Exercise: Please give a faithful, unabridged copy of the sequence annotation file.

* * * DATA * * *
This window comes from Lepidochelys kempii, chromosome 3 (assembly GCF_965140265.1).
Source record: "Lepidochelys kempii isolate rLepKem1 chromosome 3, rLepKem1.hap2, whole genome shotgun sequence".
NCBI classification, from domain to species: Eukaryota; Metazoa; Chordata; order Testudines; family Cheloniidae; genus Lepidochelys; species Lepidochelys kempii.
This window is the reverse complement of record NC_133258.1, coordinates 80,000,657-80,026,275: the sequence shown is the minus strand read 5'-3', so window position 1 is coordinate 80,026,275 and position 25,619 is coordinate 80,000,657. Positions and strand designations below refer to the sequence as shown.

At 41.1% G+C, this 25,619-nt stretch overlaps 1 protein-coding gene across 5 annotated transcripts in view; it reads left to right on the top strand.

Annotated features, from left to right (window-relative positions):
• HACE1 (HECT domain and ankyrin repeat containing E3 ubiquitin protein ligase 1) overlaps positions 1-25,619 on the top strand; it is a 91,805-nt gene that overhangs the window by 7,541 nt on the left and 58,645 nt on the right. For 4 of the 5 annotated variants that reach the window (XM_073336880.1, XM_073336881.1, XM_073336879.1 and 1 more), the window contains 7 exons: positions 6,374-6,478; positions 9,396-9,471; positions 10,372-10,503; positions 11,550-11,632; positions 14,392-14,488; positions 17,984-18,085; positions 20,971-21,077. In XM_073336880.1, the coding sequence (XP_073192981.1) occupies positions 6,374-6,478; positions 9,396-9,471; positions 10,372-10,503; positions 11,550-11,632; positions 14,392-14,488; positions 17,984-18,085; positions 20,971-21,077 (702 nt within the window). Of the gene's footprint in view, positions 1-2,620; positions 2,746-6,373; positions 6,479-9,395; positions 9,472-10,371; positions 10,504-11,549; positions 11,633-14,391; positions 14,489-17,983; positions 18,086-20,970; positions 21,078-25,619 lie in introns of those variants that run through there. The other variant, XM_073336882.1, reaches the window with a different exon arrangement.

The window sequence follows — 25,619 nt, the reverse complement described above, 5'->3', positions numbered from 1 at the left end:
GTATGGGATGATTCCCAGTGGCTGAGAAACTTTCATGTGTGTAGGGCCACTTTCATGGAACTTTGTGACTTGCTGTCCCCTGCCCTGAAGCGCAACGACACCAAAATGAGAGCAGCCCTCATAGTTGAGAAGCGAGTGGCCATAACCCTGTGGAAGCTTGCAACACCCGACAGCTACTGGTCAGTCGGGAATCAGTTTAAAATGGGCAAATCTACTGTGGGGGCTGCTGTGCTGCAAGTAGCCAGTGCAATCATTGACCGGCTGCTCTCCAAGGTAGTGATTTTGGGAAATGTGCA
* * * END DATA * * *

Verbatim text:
This window comes from Lepidochelys kempii, chromosome 3 (assembly GCF_965140265.1).
Source record: "Lepidochelys kempii isolate rLepKem1 chromosome 3, rLepKem1.hap2, whole genome shotgun sequence".
NCBI classification, from domain to species: Eukaryota; Metazoa; Chordata; order Testudines; family Cheloniidae; genus Lepidochelys; species Lepidochelys kempii.
This window is the reverse complement of record NC_133258.1, coordinates 80,000,657-80,026,275: the sequence shown is the minus strand read 5'-3', so window position 1 is coordinate 80,026,275 and position 25,619 is coordinate 80,000,657. Positions and strand designations below refer to the sequence as shown.

At 41.1% G+C, this 25,619-nt stretch overlaps 1 protein-coding gene across 5 annotated transcripts in view; it reads left to right on the top strand.

Annotated features, from left to right (window-relative positions):
• HACE1 (HECT domain and ankyrin repeat containing E3 ubiquitin protein ligase 1) overlaps positions 1-25,619 on the top strand; it is a 91,805-nt gene that overhangs the window by 7,541 nt on the left and 58,645 nt on the right. For 4 of the 5 annotated variants that reach the window (XM_073336880.1, XM_073336881.1, XM_073336879.1 and 1 more), the window contains 7 exons: positions 6,374-6,478; positions 9,396-9,471; positions 10,372-10,503; positions 11,550-11,632; positions 14,392-14,488; positions 17,984-18,085; positions 20,971-21,077. In XM_073336880.1, the coding sequence (XP_073192981.1) occupies positions 6,374-6,478; positions 9,396-9,471; positions 10,372-10,503; positions 11,550-11,632; positions 14,392-14,488; positions 17,984-18,085; positions 20,971-21,077 (702 nt within the window). Of the gene's footprint in view, positions 1-2,620; positions 2,746-6,373; positions 6,479-9,395; positions 9,472-10,371; positions 10,504-11,549; positions 11,633-14,391; positions 14,489-17,983; positions 18,086-20,970; positions 21,078-25,619 lie in introns of those variants that run through there. The other variant, XM_073336882.1, reaches the window with a different exon arrangement.

The window sequence follows — 25,619 nt, the reverse complement described above, 5'->3', positions numbered from 1 at the left end:
GTATGGGATGATTCCCAGTGGCTGAGAAACTTTCATGTGTGTAGGGCCACTTTCATGGAACTTTGTGACTTGCTGTCCCCTGCCCTGAAGCGCAACGACACCAAAATGAGAGCAGCCCTCATAGTTGAGAAGCGAGTGGCCATAACCCTGTGGAAGCTTGCAACACCCGACAGCTACTGGTCAGTCGGGAATCAGTTTAAAATGGGCAAATCTACTGTGGGGGCTGCTGTGCTGCAAGTAGCCAGTGCAATCATTGACCGGCTGCTCTCCAAGGTAGTGATTTTGGGAAATGTGCA